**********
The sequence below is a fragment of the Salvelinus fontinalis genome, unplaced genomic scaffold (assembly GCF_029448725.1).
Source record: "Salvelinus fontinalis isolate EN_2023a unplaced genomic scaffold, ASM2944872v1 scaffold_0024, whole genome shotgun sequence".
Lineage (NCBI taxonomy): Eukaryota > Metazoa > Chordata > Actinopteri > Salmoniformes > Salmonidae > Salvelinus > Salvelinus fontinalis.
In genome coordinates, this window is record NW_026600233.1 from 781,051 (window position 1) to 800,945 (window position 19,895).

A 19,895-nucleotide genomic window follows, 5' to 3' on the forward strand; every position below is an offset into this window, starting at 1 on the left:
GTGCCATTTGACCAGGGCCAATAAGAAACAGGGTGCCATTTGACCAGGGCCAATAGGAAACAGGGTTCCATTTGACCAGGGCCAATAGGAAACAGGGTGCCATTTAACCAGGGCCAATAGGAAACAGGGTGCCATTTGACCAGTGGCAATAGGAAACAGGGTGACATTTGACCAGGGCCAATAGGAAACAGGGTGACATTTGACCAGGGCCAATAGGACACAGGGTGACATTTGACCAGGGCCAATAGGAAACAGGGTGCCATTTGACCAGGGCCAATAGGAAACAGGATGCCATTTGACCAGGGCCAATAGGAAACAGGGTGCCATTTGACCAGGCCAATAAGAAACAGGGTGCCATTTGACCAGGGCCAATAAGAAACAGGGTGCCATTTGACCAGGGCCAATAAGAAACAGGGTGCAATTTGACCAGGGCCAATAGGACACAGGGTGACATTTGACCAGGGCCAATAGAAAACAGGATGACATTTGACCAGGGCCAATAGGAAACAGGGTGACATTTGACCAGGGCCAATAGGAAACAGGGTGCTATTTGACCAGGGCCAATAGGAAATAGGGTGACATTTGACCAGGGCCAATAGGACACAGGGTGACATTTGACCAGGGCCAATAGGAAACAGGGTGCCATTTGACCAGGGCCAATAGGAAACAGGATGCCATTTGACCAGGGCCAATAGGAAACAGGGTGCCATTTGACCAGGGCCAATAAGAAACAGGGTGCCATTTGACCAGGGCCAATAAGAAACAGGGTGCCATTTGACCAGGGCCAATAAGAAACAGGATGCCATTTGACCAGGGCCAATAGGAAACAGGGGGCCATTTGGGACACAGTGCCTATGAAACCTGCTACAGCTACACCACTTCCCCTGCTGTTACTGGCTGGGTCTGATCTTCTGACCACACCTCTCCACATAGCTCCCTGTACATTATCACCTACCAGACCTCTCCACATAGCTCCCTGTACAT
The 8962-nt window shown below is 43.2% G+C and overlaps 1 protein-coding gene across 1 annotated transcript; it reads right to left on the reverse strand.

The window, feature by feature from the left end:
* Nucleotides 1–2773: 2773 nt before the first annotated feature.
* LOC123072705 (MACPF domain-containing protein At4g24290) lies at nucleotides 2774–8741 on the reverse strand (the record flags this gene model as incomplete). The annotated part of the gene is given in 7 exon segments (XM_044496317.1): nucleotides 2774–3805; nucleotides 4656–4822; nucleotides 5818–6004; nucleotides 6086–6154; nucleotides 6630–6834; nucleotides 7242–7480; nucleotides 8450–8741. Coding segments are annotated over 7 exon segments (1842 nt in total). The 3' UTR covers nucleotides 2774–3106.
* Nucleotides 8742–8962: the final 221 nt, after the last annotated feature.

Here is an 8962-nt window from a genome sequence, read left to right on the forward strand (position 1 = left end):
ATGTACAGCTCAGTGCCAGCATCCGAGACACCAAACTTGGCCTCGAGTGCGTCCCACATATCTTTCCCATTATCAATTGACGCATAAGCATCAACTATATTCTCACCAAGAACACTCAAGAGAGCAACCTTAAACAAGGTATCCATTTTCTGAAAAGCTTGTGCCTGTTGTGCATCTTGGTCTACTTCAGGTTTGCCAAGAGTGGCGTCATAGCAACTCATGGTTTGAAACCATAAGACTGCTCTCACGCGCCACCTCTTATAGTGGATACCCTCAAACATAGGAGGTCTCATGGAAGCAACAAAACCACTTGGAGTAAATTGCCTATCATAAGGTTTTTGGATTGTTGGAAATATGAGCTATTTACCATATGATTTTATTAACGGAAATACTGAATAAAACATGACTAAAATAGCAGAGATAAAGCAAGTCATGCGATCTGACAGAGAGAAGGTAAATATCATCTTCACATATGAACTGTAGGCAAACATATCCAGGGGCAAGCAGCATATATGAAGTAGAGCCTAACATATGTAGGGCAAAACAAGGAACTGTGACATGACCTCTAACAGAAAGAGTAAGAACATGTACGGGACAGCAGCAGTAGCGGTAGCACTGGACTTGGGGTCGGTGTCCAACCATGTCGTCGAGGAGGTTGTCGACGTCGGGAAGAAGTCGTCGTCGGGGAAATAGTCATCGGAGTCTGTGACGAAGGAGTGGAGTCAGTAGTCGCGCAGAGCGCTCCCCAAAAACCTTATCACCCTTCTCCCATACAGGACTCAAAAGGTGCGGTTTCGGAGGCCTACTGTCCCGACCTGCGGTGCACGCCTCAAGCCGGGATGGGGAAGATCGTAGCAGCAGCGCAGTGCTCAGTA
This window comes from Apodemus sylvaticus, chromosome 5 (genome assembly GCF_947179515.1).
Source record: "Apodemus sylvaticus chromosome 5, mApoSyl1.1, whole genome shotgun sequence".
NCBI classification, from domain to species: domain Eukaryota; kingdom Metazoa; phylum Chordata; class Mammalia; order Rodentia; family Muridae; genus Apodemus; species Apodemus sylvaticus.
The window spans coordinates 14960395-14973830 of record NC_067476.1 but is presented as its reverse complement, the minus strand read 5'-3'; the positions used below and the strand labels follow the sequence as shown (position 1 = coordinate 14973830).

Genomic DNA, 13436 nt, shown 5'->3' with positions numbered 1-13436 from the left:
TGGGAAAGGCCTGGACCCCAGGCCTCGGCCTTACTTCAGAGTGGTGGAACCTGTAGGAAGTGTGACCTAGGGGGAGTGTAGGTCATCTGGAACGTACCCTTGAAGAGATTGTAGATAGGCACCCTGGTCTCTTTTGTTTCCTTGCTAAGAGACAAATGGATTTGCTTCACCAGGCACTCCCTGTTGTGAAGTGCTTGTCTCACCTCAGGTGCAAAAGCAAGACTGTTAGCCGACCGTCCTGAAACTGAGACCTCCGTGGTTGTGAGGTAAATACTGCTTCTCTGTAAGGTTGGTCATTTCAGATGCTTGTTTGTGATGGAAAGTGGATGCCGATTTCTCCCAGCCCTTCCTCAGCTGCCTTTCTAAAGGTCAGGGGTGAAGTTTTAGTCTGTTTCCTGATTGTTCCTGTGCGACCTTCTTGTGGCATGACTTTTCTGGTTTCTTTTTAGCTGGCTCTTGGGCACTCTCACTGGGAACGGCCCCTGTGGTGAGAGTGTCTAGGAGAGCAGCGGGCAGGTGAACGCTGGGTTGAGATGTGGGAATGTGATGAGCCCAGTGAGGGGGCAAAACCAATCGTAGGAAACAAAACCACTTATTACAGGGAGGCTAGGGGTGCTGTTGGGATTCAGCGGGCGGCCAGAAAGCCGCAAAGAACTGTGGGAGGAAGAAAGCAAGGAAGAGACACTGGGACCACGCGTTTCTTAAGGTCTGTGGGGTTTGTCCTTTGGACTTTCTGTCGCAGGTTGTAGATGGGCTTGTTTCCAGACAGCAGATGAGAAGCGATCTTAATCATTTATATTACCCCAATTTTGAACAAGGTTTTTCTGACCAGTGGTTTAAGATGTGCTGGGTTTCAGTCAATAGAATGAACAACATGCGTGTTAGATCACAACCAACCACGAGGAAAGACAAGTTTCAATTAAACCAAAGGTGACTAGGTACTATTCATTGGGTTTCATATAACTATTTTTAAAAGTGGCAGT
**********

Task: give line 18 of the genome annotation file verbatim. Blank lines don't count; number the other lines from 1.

Genomic DNA, 13436 nt, shown 5'->3' with positions numbered 1-13436 from the left: